OPINION: New Gauteng cricket board must to leave pettiness in the past
Last weekend’s annual general meeting - which should have happened last year, but then broke down after becoming enmeshed in political wrangling - saw the election of seven members of the board of directors. The five independent directors will be elected this week as will the Central Gauteng Lions’ president.
The new leadership must put a focus back on cricket - growing the game, sustaining it and making sure the development initiatives that have been drawn up result in excellence. For too long those elements weren’t the focus - politicking was - and it did the sport in Gauteng no good.
Too many individuals within Gauteng cricket tried to use their administrative positions to inflate their own egos and allowed themselves to become political pawns in a broader mess unfolding within Cricket South Africa (CSA).
Two high court judges had to come up with reports regarding how the provincial union had to be administered, and how many people from different race groups had to make up the board. None of those measures seemed to put cricket first. There was no trust.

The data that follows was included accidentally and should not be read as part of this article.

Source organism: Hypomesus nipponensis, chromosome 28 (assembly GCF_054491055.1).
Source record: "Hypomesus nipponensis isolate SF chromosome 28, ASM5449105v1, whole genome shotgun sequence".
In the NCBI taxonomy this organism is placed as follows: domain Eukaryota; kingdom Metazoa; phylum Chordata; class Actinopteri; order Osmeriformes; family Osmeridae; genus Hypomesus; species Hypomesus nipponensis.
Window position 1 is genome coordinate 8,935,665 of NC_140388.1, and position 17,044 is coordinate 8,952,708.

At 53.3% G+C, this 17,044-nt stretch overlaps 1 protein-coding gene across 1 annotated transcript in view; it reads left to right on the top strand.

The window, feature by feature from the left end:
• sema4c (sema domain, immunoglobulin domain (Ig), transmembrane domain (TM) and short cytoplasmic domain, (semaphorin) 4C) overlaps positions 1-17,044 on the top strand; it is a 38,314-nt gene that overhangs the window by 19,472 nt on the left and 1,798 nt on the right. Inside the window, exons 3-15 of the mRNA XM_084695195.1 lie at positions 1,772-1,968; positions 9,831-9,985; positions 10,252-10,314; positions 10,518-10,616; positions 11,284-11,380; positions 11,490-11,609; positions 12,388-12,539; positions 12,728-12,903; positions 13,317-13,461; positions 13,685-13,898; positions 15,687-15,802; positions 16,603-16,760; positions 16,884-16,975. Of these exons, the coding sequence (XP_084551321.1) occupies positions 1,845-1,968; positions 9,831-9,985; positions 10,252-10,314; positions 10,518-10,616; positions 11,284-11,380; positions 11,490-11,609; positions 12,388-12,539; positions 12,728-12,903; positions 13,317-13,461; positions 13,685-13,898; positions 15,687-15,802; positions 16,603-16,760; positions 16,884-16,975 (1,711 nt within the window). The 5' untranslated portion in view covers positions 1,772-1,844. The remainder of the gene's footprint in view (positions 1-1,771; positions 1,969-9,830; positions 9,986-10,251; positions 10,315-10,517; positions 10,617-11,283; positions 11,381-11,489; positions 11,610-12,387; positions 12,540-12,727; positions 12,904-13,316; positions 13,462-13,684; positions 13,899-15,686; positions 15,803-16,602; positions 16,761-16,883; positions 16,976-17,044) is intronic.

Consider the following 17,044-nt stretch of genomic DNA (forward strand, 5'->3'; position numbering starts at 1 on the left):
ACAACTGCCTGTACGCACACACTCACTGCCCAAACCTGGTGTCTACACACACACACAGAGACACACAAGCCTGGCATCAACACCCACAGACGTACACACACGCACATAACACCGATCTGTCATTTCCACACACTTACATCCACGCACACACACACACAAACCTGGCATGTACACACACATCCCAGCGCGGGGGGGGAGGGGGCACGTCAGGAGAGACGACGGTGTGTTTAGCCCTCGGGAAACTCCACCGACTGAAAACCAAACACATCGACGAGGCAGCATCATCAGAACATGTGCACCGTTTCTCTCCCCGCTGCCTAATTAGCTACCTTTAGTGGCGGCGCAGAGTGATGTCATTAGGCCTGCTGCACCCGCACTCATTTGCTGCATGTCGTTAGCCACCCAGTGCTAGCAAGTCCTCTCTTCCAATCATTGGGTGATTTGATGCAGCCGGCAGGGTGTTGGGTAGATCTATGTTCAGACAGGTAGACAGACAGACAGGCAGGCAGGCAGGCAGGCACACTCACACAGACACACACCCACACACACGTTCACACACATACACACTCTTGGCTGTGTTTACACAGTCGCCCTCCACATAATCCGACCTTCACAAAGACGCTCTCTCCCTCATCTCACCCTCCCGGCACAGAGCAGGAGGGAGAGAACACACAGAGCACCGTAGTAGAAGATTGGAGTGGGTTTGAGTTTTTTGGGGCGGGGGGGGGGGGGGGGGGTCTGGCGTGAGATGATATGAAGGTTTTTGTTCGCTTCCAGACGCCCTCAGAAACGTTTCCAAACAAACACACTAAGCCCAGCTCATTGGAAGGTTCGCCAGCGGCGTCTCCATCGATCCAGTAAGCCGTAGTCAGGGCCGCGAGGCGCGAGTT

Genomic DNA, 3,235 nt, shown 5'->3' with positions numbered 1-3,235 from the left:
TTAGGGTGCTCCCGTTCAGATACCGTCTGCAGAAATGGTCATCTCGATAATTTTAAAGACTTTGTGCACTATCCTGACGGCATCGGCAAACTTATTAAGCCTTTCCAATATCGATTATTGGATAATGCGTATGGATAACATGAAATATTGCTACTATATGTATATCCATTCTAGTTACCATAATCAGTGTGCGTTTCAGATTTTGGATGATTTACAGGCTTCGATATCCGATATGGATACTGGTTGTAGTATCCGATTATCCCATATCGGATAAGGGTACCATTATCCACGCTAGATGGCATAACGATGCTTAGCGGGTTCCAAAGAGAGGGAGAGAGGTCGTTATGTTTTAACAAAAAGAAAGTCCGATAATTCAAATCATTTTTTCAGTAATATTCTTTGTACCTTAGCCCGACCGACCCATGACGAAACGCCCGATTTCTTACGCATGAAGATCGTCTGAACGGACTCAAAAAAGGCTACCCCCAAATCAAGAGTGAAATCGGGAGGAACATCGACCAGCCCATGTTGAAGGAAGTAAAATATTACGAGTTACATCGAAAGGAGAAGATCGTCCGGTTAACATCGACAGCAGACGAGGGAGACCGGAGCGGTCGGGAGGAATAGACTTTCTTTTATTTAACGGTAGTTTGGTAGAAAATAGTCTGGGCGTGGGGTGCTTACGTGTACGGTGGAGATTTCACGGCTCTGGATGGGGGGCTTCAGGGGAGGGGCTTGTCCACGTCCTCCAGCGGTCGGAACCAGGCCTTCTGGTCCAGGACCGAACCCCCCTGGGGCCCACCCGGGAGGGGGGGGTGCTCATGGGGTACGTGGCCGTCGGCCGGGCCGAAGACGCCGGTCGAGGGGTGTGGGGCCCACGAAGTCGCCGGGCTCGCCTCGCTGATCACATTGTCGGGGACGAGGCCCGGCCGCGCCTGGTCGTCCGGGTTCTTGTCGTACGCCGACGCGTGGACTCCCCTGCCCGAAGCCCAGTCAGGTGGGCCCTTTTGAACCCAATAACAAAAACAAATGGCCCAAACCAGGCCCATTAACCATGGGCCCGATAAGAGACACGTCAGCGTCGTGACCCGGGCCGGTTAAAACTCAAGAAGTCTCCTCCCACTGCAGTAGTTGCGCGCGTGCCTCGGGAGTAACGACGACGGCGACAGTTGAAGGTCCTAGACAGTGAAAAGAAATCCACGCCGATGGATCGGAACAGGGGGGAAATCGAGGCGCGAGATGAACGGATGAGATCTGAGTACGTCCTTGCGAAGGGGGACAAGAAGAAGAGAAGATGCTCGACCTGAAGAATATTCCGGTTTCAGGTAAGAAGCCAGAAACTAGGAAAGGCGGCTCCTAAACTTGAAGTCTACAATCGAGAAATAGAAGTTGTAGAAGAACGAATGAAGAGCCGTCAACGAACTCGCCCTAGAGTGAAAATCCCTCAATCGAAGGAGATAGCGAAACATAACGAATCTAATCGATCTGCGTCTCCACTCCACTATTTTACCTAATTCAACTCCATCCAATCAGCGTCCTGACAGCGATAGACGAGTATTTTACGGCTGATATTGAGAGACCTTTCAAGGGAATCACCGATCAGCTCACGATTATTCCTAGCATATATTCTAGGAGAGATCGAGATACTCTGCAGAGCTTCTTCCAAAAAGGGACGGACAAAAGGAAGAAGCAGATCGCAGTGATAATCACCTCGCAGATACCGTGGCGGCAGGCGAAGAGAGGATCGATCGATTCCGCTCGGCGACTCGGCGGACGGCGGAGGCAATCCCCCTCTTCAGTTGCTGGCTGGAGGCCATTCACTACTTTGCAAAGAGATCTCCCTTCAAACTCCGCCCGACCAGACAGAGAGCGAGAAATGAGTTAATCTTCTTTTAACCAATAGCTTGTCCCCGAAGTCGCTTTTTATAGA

But this new board - with a strong independent element - needs to leave that kind of pettiness in the past.
These are critical times for cricket. Like all professional sport, it’s been put on hold as the Covid-19 pandemic and the restrictions put in place as a result thereof make playing impossible. The knock-on effects are that sponsors don’t get value for money and that will impact on income for the sport which is so critical for development initiatives.
SA cricket was extremely fortunate that the more stringent parts of the lockdown came at the end of the season. There was no impact on the international section of the summer in SA, which is so critical to the coffers.
But when cricket resumes there will hopefully have been some creative and ambitious strategies about how the game will be played at grassroots level, how it can be grown and sustained. It is in that area that this Gauteng board of directors will be critical. Petty politicking as their predecessors were engaged in, will destroy cricket.
Speaking to eNCA, the president of the SA Cricketers’ Association, Omphile Ramela, who played for the Highveld Lions, made some salient points about the motives of the administrators. He described a number of them as being “self-serving,” and he hoped that the new era would be different. “We can’t keep having the situation where administrators take centre stage. We need to make sure that players are the centre of the game,” said Ramela.
That is what needs to motivate this band of administrators that the CGL have appointed. Increase the numbers of people playing cricket, improve the conditions in which they play and ensure the equipment they utilise is of decent quality.
They will need support from local government and hopefully they ensure they build proper relationships in that regard. The central focus must be the game, now and into the future.